The long range goals of our research program supported by NIH GM20488 are to develop and apply new techniques to study biological electron transfer reactions. Despite the importance of these reactions, relatively few techniques are available to measure the actual rate of electron transfer between redox centers within a protein complex. New approaches to this problem are being explored in a multi-disciplinary project directed by an inorganic chemist and physical biochemist. A new class of ruthenium- labeled proteins have been developed that allow biological electron transfer reactions to be initiated by a laser pulse and detected on a nanosecond time scale. A novel two-step procedure was developed to label cytochrome c at specific lysine amino groups with ruthenium bis(bipyridine) dicarboxybipyridine. More than ten singly labeled derivatives have now been purified and characterized. One of the most remarkable properties of this ruthenium complex is that it can be photoexcited to a mental-to-ligand charge-transfer state, RuII*, which is a strong reducing agent and can transfer an electron to the heme group FeIII in cytochrome c. The electron transfer rate constants were found to be 14-30 X 106 S-1 for derivatives modified at lysines 13, 27, and 72, which have a separation of 8 to 12 A between the ruthenium and heme groups. These are the largest electron transfer rate constants ever measured for a native heme group in a cytochrome. The rate constants were significantly smaller for derivatives with a larger separation between the ruthenium and heme groups. A new method was also developed to measure the rates of electron transfer within complexes between the ruthenium-cytochrome c derivatives and other proteins.
The specific aims for the next granting period will be: 1) to measure the photoinduced electron transfer reactions between the ruthenium and heme groups as a function of temperature and driving force to determine the reorganization barrier of the reaction. 2) to study the dependence of electron transfer on distance and protein medium by comparing the rate constants of derivatives labeled at different lysines on the surface of cytochrome c. 3) to study the intra-complex electron transfer reaction between the ruthenium cytochrome c derivatives and cytochrome oxidase. 4) to study the intra-complex, cytochrome c peroxidase, and cytochrome b5. 5) to develop new chemical modification methods to extend the ruthenium labeling technique to other electron transfer proteins. 6) to study the interaction of Rps. viridis cytochrome c2 with the Rps. viridis photosynthetic reaction center.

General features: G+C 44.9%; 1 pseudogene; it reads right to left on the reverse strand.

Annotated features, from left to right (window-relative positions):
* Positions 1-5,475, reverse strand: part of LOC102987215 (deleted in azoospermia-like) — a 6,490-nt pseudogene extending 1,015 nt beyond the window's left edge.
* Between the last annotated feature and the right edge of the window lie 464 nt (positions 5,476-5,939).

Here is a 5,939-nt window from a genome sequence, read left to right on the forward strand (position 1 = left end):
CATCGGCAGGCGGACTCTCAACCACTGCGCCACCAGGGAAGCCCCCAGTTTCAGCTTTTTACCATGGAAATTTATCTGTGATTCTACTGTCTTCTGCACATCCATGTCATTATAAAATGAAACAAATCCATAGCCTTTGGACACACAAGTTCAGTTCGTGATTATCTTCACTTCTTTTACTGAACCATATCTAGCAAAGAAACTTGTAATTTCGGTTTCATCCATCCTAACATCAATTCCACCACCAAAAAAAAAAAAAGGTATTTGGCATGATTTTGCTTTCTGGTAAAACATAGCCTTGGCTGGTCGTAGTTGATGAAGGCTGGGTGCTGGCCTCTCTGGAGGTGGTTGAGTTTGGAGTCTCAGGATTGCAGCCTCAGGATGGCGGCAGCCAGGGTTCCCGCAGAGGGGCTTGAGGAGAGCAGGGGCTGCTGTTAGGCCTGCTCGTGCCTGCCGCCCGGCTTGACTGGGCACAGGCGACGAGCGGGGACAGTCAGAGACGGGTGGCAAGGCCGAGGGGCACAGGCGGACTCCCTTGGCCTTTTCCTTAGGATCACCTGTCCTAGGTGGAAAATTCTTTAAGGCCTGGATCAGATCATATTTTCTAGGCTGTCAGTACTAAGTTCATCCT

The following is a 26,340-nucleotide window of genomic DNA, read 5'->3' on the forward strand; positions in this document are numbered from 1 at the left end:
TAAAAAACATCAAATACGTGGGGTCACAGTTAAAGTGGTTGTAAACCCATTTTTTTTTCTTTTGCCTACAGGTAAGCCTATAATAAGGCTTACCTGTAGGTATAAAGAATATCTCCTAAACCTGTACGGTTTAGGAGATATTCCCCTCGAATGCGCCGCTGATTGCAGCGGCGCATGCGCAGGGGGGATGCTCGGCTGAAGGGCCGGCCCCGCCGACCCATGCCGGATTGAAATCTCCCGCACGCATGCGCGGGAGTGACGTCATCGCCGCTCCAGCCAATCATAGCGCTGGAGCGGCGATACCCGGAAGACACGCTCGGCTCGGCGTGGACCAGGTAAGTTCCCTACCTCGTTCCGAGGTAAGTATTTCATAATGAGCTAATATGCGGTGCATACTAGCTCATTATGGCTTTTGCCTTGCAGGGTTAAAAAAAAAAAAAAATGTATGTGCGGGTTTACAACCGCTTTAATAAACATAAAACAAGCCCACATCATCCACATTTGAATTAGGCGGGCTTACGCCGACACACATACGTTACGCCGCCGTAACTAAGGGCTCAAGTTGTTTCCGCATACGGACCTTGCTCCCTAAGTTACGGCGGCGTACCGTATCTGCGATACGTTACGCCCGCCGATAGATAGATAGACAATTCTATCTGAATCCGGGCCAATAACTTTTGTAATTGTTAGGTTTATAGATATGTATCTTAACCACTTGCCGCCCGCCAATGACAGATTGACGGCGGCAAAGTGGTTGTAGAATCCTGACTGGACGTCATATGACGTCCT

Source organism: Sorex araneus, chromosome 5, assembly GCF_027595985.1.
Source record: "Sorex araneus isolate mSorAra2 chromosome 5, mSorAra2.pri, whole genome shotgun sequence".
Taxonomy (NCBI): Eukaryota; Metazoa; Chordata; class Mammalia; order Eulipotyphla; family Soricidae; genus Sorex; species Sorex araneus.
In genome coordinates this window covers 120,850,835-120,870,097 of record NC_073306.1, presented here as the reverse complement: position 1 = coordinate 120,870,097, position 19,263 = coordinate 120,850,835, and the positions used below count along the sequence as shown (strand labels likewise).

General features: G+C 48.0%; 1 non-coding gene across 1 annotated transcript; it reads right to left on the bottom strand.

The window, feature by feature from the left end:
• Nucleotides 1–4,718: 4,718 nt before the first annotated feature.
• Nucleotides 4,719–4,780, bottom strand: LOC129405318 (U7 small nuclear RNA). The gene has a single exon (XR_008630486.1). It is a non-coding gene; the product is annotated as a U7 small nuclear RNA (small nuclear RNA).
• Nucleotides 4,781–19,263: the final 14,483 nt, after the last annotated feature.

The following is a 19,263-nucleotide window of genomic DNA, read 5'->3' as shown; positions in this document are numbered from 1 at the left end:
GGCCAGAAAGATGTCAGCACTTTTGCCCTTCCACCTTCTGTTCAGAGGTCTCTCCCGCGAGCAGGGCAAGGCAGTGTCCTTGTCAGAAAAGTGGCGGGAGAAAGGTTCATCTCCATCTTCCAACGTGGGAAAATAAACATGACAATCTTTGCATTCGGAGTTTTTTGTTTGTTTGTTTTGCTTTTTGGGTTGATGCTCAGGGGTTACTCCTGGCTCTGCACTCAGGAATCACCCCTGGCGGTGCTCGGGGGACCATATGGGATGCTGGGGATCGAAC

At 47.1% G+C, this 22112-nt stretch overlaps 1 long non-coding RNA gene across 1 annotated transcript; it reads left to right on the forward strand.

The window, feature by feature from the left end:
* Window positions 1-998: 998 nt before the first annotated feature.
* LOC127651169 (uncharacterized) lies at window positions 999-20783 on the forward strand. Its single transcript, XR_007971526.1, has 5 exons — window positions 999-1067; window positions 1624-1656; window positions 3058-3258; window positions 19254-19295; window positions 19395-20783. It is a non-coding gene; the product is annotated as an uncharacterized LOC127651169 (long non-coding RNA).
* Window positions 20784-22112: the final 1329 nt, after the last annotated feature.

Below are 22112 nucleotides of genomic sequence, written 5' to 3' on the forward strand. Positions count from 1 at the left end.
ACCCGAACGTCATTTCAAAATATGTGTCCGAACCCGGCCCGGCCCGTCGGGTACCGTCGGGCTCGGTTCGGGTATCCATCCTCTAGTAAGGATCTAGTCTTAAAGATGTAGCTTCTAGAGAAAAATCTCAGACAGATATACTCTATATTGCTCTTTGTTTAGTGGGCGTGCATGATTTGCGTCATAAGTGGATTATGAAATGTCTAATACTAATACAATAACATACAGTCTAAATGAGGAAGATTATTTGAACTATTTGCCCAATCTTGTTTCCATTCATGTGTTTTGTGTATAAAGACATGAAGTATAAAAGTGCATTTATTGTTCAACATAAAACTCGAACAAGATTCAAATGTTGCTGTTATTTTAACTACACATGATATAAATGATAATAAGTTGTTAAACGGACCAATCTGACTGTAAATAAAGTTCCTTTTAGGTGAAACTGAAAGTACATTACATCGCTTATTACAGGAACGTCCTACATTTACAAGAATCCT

|Millett, Francis; Havens, Jeffrey; Rajagukguk, Sany et al. (2013) Design and use of photoactive ruthenium complexes to study electron transfer within cytochrome bc1 and from cytochrome bc1 to cytochrome c. Biochim Biophys Acta 1827:1309-19|
|Durham, Bill; Millett, Francis (2012) Design of photoactive ruthenium complexes to study electron transfer and proton pumping in cytochrome oxidase. Biochim Biophys Acta 1817:567-74|
|Havens, Jeffrey; Castellani, Michela; Kleinschroth, Thomas et al. (2011) Photoinitiated electron transfer within the Paracoccus denitrificans cytochrome bc1 complex: mobility of the iron-sulfur protein is modulated by the occupant of the Q(o) site. Biochemistry 50:10462-72|
|Castellani, Michela; Havens, Jeffrey; Kleinschroth, Thomas et al. (2011) The acidic domain of cytochrome c? in paracoccus denitrificans, analogous to the acidic subunits in eukaryotic bc? complexes, is not involved in the electron transfer reaction to its native substrate cytochrome c(552). Biochim Biophys Acta 1807:1383-9|
|Geren, Lois; Durham, Bill; Millett, Francis (2009) Chapter 28 Use of ruthenium photoreduction techniques to study electron transfer in cytochrome oxidase. Methods Enzymol 456:507-20|
|Millett, Francis; Durham, Bill (2009) Chapter 5 Use of ruthenium photooxidation techniques to study electron transfer in the cytochrome bc1 complex. Methods Enzymol 456:95-109|
|Bhuiyan, A A; Dossey, R; Anderson, T J et al. (2008) Synthesis and Characterization of Ruthenium(II) Phenanthroline Complexes Containing Quaternary Amine Substituents. J Coord Chem 61:2009-2016|
|Janzon, Julia; Yuan, Quan; Malatesta, Francesco et al. (2008) Probing the Paracoccus denitrificans cytochrome c(1)-cytochrome c(552) interaction by mutagenesis and fast kinetics. Biochemistry 47:12974-84|
|Rajagukguk, Sany; Yang, Shaoqing; Yu, Chang-An et al. (2007) Effect of mutations in the cytochrome b ef loop on the electron-transfer reactions of the Rieske iron-sulfur protein in the cytochrome bc1 complex. Biochemistry 46:1791-8|
|Anderson, Thomas J; Scott, Jill R; Millett, Frank et al. (2006) Decarboxylation of 2,2'-bipyridinyl-4,4'-dicarboxylic acid diethyl ester during microwave synthesis of the corresponding trichelated ruthenium complex. Inorg Chem 45:3843-5|